An Interview with Luxury Designer Lino Piani
Balodana represents a number of clothing designers and makers, in a wide range of prices from affordable to luxury class. We’re sometimes asked about the differences. It’s a bit like cars, we say: there are great, dependable cars with lower price tags, and top-class autos that ooze with high end details and design. Each has its audience and serves their needs.
Recently we had the opportunity to speak with European designer Lino Piani about his sophisticated and luxurious approach to women’s bespoke couture and made-to-measure fashion. Piani’s work is timeless: feminine, sexy, and elegant. His collections range from contemporary business casual to evening wear and bridal. Working with artisans, tailors and seamstresses from London’s venerable Savile Row community, Piani explores innovative and imaginative designs while employing traditional tailoring techniques, elevating each and every creation to a work of art.
It’s hard to put a price tag on true craftsmanship and fashion independence; these are garments meant to last a lifetime. Owning a Lino Piani piece evokes an aura of affluence and unsurpassed style. If you are looking for the ultimate expression of made-to-measure luxury, look no further than Lino Piani.
You were exposed to the idea of couture fashion at a young age. Can you tell us a little about your introduction to the fashion world and how it shaped your outlook and designs?
Lino grew up in Baveno, a small Italian town located along Lake Maggiore, most famous for its bustling tourism. Lino’s mother was a tailor who worked with private clients from small boutique fashion houses. Says Lino about his childhood, “My mother’s customers were mostly society women. Before they would pick up their orders, my mother would prepare their new garments on a dress dummy. My brother and I would add a pair of muddy Wellingtons and a broken hat to the dummy, envisioning this was how the customer would wear her new outfit.”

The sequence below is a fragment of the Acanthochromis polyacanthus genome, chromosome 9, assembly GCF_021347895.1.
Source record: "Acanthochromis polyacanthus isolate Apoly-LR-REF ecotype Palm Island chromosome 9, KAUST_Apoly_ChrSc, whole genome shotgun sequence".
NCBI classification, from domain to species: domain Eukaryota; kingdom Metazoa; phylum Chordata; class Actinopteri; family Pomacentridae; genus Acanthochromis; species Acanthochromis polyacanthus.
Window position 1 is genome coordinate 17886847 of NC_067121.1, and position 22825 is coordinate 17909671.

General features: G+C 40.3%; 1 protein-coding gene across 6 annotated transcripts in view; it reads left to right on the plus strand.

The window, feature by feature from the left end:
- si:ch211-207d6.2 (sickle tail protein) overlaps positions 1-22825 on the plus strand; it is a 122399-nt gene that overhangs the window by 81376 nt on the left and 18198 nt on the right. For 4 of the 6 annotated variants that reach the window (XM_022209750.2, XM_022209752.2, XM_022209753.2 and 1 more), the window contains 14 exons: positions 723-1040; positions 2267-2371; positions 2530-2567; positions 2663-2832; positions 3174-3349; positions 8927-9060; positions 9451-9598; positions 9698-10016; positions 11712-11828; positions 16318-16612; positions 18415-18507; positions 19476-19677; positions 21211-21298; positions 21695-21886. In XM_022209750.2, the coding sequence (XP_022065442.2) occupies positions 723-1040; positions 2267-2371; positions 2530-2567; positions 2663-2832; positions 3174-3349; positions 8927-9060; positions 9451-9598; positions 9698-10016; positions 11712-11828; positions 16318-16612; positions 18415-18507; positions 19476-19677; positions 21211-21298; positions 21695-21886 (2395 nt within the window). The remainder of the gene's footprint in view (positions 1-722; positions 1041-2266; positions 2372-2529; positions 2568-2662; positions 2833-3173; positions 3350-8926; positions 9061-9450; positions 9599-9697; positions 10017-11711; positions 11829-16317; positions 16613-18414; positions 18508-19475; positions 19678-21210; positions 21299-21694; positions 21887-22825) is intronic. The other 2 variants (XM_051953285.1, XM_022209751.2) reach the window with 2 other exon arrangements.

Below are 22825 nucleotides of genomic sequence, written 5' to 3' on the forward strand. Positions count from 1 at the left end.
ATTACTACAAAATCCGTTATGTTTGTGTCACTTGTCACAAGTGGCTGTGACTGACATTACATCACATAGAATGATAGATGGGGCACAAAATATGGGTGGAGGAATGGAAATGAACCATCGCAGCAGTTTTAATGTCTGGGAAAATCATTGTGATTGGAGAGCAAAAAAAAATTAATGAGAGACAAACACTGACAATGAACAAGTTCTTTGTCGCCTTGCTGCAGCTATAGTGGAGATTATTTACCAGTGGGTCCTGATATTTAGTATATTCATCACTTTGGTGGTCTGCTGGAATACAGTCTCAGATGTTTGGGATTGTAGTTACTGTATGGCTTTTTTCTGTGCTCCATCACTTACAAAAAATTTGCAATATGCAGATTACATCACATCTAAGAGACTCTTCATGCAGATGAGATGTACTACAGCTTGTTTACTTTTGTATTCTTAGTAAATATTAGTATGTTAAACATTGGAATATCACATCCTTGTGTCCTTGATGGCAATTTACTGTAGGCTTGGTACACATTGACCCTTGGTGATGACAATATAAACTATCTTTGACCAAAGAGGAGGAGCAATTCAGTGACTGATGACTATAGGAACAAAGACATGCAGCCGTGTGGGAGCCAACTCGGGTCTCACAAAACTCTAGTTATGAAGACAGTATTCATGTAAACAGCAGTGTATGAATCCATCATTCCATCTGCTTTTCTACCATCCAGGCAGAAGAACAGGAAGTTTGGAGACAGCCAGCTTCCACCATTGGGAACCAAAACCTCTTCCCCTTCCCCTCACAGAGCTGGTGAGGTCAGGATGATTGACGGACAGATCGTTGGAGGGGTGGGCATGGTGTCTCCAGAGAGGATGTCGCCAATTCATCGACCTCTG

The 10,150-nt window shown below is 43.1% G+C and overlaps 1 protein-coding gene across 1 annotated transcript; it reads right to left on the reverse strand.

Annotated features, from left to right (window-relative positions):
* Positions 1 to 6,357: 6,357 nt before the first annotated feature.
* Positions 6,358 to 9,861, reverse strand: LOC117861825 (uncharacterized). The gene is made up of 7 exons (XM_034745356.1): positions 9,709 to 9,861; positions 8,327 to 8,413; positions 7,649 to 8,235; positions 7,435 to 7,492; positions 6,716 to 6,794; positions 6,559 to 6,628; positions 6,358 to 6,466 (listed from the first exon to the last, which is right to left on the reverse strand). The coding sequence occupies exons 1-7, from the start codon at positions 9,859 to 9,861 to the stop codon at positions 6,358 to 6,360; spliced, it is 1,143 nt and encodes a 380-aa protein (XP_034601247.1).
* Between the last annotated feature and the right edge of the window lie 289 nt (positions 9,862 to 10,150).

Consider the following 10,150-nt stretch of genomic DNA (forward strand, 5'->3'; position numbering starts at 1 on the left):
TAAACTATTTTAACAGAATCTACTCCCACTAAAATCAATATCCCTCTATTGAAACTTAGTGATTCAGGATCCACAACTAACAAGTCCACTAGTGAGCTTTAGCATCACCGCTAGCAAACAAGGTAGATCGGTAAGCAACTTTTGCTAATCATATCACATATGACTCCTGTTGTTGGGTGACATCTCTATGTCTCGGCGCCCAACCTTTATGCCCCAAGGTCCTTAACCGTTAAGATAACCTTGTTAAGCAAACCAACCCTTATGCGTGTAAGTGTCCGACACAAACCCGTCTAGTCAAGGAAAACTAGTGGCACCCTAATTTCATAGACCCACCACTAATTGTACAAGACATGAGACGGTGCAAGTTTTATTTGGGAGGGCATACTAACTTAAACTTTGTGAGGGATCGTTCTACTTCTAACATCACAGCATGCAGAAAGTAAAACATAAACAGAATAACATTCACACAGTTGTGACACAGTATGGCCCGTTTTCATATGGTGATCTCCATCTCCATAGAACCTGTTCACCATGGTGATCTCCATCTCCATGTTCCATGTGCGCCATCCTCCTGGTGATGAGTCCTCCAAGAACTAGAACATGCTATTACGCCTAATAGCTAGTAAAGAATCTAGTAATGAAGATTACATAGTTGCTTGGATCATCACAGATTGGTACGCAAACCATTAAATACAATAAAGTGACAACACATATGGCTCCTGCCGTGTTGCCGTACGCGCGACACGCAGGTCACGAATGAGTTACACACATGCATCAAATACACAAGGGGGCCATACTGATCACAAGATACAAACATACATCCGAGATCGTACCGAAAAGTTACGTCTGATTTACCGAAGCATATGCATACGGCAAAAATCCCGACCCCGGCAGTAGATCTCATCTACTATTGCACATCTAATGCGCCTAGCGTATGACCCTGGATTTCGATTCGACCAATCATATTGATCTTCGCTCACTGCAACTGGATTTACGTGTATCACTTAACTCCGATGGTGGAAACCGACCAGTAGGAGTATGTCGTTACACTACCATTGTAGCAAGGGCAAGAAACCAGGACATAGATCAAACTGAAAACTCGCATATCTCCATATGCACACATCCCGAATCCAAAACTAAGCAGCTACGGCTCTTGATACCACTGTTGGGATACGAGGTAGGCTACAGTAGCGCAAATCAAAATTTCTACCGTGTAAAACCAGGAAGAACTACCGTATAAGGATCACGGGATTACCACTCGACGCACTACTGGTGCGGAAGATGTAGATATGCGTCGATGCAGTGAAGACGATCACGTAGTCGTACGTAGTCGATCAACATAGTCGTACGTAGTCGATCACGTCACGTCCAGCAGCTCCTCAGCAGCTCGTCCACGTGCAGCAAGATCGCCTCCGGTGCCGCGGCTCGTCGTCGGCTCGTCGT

All joking aside, Lino’s early experience with fashion shaped his desire to create his own designs: “When I was 12 or 13, I fell in love with the Western style popularized in America – cowboy boots, leather trousers, checkered shirts. Of course, I was unable to find these in the town where I grew up, so after observing my mother at work, I decided to make my own.”
How did you perfect your skills as a designer and maker?
“I listen to every one of my clients,” Lino explains. For each hand-crafted Lino Piani garment, there is an initial consultation as well as several fittings, which take place at a workshop in London. “If they come to me for a fitting, I will stay behind them until the fitting is done. I watch them smile and relax when they see how well their new clothing fits.”